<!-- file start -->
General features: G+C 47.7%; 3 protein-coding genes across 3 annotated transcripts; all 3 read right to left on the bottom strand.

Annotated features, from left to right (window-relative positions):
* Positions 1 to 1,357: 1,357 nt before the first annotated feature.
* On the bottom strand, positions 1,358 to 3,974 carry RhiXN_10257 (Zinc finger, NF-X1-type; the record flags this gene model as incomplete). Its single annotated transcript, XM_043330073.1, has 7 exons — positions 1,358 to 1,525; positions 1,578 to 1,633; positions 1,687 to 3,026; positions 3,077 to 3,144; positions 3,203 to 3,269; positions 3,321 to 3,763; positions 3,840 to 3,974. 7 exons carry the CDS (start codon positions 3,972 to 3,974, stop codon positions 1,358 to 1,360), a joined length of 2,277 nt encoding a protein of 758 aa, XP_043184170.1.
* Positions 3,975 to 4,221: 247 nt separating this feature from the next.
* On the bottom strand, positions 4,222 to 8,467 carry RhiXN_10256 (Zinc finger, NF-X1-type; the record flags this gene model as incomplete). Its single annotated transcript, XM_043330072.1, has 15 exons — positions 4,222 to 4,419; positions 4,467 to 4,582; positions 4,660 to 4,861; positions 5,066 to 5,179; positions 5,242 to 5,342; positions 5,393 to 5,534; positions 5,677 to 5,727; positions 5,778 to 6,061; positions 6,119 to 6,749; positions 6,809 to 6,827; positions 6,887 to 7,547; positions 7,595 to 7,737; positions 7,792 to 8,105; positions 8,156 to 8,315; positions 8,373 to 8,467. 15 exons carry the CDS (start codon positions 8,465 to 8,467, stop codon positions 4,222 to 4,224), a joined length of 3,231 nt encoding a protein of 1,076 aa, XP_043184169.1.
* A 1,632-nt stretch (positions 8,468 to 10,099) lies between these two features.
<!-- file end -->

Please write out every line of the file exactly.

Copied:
General features: G+C 47.7%; 3 protein-coding genes across 3 annotated transcripts; all 3 read right to left on the bottom strand.

Annotated features, from left to right (window-relative positions):
* Positions 1 to 1,357: 1,357 nt before the first annotated feature.
* On the bottom strand, positions 1,358 to 3,974 carry RhiXN_10257 (Zinc finger, NF-X1-type; the record flags this gene model as incomplete). Its single annotated transcript, XM_043330073.1, has 7 exons — positions 1,358 to 1,525; positions 1,578 to 1,633; positions 1,687 to 3,026; positions 3,077 to 3,144; positions 3,203 to 3,269; positions 3,321 to 3,763; positions 3,840 to 3,974. 7 exons carry the CDS (start codon positions 3,972 to 3,974, stop codon positions 1,358 to 1,360), a joined length of 2,277 nt encoding a protein of 758 aa, XP_043184170.1.
* Positions 3,975 to 4,221: 247 nt separating this feature from the next.
* On the bottom strand, positions 4,222 to 8,467 carry RhiXN_10256 (Zinc finger, NF-X1-type; the record flags this gene model as incomplete). Its single annotated transcript, XM_043330072.1, has 15 exons — positions 4,222 to 4,419; positions 4,467 to 4,582; positions 4,660 to 4,861; positions 5,066 to 5,179; positions 5,242 to 5,342; positions 5,393 to 5,534; positions 5,677 to 5,727; positions 5,778 to 6,061; positions 6,119 to 6,749; positions 6,809 to 6,827; positions 6,887 to 7,547; positions 7,595 to 7,737; positions 7,792 to 8,105; positions 8,156 to 8,315; positions 8,373 to 8,467. 15 exons carry the CDS (start codon positions 8,465 to 8,467, stop codon positions 4,222 to 4,224), a joined length of 3,231 nt encoding a protein of 1,076 aa, XP_043184169.1.
* A 1,632-nt stretch (positions 8,468 to 10,099) lies between these two features.